Tried & TestedMagic Moves® Electronic Wand

Name: Debby Elley

Title: Co-editor AuKids magazine

Age of children: Twins aged 13

Product Testing: Magic Moves® Electronic Wand

“Debby is the co-editor of AuKids magazine, a parenting magazine for children on the autism spectrum. She is also mum to twins Bobby and Alec, 13, who have autism. Alec also has complex learning difficulties as a result of an acquired brain injury he had when he was two. She writes a column about Bobby and Alec in AuKids magazine.”

 

 

What were your first thoughts when the product arrived?

 

Firstly I was very glad that batteries were included, that was a real bonus.

 

I was dreading opening the wrapping; the stiff plastic on those things is very sharp when torn and even with the perforations it was difficult to open.

 

 

How did you use the product?

 

I gave it to Alec and showed him how you switched it on.

 

What are the educational benefits of the resource?

 

Simple, lively and easy to understand instructions mean that the actions are easy to copy. This is great for developing listening skills and vocabulary. Also, with music and lights it’s a very good sensory toy.

 

What did you like/dislike about the resource?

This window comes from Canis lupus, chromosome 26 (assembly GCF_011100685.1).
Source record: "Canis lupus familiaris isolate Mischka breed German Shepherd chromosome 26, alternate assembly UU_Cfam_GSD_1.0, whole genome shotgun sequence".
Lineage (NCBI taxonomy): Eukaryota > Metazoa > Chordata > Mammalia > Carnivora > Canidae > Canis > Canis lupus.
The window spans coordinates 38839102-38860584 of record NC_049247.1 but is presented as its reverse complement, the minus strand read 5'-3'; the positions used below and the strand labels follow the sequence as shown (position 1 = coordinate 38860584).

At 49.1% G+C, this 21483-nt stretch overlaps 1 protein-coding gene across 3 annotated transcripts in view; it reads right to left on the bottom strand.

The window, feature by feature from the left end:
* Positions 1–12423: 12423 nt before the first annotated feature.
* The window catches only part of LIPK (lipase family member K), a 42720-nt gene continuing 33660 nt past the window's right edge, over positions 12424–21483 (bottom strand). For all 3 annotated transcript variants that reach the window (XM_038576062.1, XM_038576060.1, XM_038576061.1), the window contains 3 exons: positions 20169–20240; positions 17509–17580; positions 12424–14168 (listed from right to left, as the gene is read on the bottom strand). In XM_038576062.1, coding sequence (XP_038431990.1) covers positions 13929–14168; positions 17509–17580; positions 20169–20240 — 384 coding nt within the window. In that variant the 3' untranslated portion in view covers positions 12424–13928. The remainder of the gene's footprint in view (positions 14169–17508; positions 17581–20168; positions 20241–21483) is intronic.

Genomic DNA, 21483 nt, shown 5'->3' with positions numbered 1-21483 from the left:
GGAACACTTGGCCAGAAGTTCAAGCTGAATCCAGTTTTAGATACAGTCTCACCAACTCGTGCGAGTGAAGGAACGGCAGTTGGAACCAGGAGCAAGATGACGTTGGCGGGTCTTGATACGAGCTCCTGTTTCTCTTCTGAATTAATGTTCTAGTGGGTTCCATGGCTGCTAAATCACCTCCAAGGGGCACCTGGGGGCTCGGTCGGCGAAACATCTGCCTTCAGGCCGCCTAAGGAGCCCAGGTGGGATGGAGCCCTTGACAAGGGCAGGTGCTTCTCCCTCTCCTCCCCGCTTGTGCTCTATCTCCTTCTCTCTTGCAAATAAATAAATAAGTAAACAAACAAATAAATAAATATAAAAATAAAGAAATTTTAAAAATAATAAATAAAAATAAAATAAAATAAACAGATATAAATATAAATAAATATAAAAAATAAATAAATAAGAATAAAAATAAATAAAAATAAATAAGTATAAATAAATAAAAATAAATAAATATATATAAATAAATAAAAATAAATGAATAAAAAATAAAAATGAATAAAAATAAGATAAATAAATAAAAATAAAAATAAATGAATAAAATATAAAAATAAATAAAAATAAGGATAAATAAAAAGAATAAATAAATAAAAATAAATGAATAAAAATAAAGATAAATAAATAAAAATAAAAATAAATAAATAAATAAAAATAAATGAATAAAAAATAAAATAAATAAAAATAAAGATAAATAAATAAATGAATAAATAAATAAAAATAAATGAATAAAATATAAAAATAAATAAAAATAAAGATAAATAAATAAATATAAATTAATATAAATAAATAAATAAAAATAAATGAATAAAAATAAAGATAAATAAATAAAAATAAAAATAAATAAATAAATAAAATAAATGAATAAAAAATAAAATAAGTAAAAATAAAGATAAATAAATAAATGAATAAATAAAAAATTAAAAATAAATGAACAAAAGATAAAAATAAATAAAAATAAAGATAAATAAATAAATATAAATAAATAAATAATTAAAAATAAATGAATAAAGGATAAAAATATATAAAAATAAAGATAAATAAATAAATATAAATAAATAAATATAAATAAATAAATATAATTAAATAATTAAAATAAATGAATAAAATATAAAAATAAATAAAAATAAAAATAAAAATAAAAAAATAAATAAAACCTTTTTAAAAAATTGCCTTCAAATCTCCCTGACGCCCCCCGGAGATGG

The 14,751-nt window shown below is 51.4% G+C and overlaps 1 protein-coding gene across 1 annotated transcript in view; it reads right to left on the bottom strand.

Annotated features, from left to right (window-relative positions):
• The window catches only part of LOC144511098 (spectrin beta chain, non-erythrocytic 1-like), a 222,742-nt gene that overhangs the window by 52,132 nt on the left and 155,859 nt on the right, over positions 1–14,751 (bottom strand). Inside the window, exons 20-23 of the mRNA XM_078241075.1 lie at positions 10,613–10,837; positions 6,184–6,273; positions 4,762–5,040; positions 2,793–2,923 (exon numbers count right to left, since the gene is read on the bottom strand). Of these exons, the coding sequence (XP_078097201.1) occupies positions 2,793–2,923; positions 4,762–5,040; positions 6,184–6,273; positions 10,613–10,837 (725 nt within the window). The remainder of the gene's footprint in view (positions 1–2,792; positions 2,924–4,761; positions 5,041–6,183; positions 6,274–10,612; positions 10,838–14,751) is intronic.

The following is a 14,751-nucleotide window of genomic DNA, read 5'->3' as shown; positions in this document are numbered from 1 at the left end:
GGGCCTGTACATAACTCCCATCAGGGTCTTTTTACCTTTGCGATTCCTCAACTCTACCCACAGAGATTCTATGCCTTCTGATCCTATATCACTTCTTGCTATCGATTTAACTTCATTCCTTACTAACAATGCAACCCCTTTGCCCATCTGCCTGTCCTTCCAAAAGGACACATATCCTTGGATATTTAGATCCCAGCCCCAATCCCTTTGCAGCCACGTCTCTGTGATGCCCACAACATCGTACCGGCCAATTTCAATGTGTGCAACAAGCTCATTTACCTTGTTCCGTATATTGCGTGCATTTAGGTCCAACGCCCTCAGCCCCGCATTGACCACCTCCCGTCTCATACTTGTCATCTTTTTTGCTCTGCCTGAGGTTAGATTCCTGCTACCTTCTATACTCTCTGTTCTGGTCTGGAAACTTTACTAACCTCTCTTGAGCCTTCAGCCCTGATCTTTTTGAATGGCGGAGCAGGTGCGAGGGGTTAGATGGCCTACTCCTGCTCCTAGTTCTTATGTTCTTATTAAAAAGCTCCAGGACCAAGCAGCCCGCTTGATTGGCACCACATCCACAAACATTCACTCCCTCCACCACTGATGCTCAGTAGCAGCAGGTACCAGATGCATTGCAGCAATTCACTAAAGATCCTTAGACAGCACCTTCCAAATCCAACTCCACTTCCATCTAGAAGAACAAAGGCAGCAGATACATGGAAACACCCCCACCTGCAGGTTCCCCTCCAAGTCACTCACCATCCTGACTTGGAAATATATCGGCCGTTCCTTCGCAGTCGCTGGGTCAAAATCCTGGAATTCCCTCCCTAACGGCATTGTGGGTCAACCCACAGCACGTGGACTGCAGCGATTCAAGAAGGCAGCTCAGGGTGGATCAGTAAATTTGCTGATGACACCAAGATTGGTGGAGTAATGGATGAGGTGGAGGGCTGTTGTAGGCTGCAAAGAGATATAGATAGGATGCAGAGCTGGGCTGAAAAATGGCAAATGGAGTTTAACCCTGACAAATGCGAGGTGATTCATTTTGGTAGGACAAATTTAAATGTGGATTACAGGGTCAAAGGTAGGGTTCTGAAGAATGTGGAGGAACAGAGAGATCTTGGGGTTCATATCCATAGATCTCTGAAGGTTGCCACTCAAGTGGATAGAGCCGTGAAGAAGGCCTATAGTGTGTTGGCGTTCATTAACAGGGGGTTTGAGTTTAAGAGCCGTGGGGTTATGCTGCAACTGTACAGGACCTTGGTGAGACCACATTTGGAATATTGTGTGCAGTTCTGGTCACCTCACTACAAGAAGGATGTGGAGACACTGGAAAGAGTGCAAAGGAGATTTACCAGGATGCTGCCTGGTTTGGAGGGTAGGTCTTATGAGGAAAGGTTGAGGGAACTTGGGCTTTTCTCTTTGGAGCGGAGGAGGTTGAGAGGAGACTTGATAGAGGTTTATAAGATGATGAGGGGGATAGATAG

I like the fact that it is really sturdy and I really like the fact that it has a ‘repeat’ button so that children can hear the instructions again. The music is lovely and it’s just a very attractive thing to play with. Also, it doesn’t try to do too much. This means that an autistic child won’t get too overwhelmed by a range of activities.

 

I thought it was a bit expensive – would like to see it for under £15.

 

Alec has so far enjoyed it purely on a sensory level – looking at the lights, listening and pressing the repeat button. It’s quite a good joint attention resource; by this I mean that an adult can demonstrate the moves being described and be a part of the game. I started doing the moves and Alec was laughing, so it was good engagement.

 

What is the long term appeal of the resource?

I think the fact that it works on different levels for special needs children is good. Even if they don’t quite get the idea of copying, they might enjoy watching an adult do the moves and learn language through it.  On a basic level it is a very nice sensory toy.

 

 

Is the product unique?

I haven’t seen one like this before.

 

Would you recommend this product to a friend?

Yes, especially if their child was developing copying skills, which often happen late in autism.

 

*For more advice on autism, sign up for AuKids magazine for £16 a year at www.aukids.co.uk